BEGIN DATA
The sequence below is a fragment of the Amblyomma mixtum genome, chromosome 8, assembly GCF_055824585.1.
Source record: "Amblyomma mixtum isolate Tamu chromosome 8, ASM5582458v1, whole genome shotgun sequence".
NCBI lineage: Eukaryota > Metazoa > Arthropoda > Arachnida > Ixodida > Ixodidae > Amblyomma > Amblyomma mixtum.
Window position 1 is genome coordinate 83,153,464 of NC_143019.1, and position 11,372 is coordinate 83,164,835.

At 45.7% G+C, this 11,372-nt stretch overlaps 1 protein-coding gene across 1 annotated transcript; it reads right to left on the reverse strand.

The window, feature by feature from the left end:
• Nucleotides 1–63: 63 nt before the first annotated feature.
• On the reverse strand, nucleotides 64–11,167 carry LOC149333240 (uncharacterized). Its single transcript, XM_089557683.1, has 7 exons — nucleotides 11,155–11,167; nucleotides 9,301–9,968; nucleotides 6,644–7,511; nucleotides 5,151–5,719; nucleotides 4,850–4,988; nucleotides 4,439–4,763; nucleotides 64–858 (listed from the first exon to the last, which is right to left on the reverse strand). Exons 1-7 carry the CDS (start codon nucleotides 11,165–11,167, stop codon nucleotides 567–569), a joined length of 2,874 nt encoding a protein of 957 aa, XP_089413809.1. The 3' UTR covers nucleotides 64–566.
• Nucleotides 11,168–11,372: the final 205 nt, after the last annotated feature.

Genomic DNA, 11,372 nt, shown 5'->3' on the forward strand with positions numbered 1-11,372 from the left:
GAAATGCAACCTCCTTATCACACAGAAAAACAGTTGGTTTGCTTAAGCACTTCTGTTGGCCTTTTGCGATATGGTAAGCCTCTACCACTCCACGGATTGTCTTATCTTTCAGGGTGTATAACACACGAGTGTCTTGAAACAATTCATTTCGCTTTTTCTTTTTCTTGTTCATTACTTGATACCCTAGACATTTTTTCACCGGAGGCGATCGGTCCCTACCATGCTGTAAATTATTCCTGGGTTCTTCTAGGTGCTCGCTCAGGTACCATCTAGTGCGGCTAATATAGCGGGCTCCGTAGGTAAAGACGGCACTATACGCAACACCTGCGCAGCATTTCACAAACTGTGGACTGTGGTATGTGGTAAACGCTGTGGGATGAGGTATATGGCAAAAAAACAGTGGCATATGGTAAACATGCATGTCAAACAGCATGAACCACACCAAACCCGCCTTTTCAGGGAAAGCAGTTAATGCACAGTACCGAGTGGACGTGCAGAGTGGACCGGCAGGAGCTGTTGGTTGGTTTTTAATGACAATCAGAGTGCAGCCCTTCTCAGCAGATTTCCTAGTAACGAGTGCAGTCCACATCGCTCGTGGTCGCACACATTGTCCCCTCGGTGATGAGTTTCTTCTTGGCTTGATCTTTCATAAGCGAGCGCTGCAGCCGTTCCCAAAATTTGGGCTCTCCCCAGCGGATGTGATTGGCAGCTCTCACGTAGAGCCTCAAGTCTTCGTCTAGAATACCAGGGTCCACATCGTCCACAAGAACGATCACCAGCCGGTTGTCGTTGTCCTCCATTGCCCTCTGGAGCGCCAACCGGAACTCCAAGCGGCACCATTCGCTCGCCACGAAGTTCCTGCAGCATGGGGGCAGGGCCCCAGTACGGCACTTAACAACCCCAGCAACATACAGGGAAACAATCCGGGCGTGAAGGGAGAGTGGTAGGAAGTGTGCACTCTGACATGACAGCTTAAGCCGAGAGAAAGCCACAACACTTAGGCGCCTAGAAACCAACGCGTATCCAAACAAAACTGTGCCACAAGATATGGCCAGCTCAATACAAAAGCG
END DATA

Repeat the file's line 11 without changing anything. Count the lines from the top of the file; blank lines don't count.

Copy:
GAAATGCAACCTCCTTATCACACAGAAAAACAGTTGGTTTGCTTAAGCACTTCTGTTGGCCTTTTGCGATATGGTAAGCCTCTACCACTCCACGGATTGTCTTATCTTTCAGGGTGTATAACACACGAGTGTCTTGAAACAATTCATTTCGCTTTTTCTTTTTCTTGTTCATTACTTGATACCCTAGACATTTTTTCACCGGAGGCGATCGGTCCCTACCATGCTGTAAATTATTCCTGGGTTCTTCTAGGTGCTCGCTCAGGTACCATCTAGTGCGGCTAATATAGCGGGCTCCGTAGGTAAAGACGGCACTATACGCAACACCTGCGCAGCATTTCACAAACTGTGGACTGTGGTATGTGGTAAACGCTGTGGGATGAGGTATATGGCAAAAAAACAGTGGCATATGGTAAACATGCATGTCAAACAGCATGAACCACACCAAACCCGCCTTTTCAGGGAAAGCAGTTAATGCACAGTACCGAGTGGACGTGCAGAGTGGACCGGCAGGAGCTGTTGGTTGGTTTTTAATGACAATCAGAGTGCAGCCCTTCTCAGCAGATTTCCTAGTAACGAGTGCAGTCCACATCGCTCGTGGTCGCACACATTGTCCCCTCGGTGATGAGTTTCTTCTTGGCTTGATCTTTCATAAGCGAGCGCTGCAGCCGTTCCCAAAATTTGGGCTCTCCCCAGCGGATGTGATTGGCAGCTCTCACGTAGAGCCTCAAGTCTTCGTCTAGAATACCAGGGTCCACATCGTCCACAAGAACGATCACCAGCCGGTTGTCGTTGTCCTCCATTGCCCTCTGGAGCGCCAACCGGAACTCCAAGCGGCACCATTCGCTCGCCACGAAGTTCCTGCAGCATGGGGGCAGGGCCCCAGTACGGCACTTAACAACCCCAGCAACATACAGGGAAACAATCCGGGCGTGAAGGGAGAGTGGTAGGAAGTGTGCACTCTGACATGACAGCTTAAGCCGAGAGAAAGCCACAACACTTAGGCGCCTAGAAACCAACGCGTATCCAAACAAAACTGTGCCACAAGATATGGCCAGCTCAATACAAAAGCG